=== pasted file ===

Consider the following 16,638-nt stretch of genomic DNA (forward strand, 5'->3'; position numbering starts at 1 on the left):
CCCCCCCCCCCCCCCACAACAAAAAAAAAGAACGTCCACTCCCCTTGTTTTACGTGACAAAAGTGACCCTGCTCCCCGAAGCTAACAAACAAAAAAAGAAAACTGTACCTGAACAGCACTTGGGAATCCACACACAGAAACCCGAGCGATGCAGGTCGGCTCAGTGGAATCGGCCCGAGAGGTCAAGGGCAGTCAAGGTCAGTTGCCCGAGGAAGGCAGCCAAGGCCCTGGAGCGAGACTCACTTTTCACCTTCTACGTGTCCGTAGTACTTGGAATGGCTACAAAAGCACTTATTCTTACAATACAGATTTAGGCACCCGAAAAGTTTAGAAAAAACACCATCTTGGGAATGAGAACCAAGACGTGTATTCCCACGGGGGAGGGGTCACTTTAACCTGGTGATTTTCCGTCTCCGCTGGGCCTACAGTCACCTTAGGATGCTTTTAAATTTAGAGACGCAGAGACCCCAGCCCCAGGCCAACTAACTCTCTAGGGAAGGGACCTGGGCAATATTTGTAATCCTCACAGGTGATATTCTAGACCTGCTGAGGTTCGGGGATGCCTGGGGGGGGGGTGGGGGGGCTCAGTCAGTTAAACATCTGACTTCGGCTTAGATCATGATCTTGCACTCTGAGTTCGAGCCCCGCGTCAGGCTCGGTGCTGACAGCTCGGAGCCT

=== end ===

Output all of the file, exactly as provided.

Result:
Consider the following 16,638-nt stretch of genomic DNA (forward strand, 5'->3'; position numbering starts at 1 on the left):
CCCCCCCCCCCCCCCACAACAAAAAAAAAGAACGTCCACTCCCCTTGTTTTACGTGACAAAAGTGACCCTGCTCCCCGAAGCTAACAAACAAAAAAAGAAAACTGTACCTGAACAGCACTTGGGAATCCACACACAGAAACCCGAGCGATGCAGGTCGGCTCAGTGGAATCGGCCCGAGAGGTCAAGGGCAGTCAAGGTCAGTTGCCCGAGGAAGGCAGCCAAGGCCCTGGAGCGAGACTCACTTTTCACCTTCTACGTGTCCGTAGTACTTGGAATGGCTACAAAAGCACTTATTCTTACAATACAGATTTAGGCACCCGAAAAGTTTAGAAAAAACACCATCTTGGGAATGAGAACCAAGACGTGTATTCCCACGGGGGAGGGGTCACTTTAACCTGGTGATTTTCCGTCTCCGCTGGGCCTACAGTCACCTTAGGATGCTTTTAAATTTAGAGACGCAGAGACCCCAGCCCCAGGCCAACTAACTCTCTAGGGAAGGGACCTGGGCAATATTTGTAATCCTCACAGGTGATATTCTAGACCTGCTGAGGTTCGGGGATGCCTGGGGGGGGGGTGGGGGGGCTCAGTCAGTTAAACATCTGACTTCGGCTTAGATCATGATCTTGCACTCTGAGTTCGAGCCCCGCGTCAGGCTCGGTGCTGACAGCTCGGAGCCT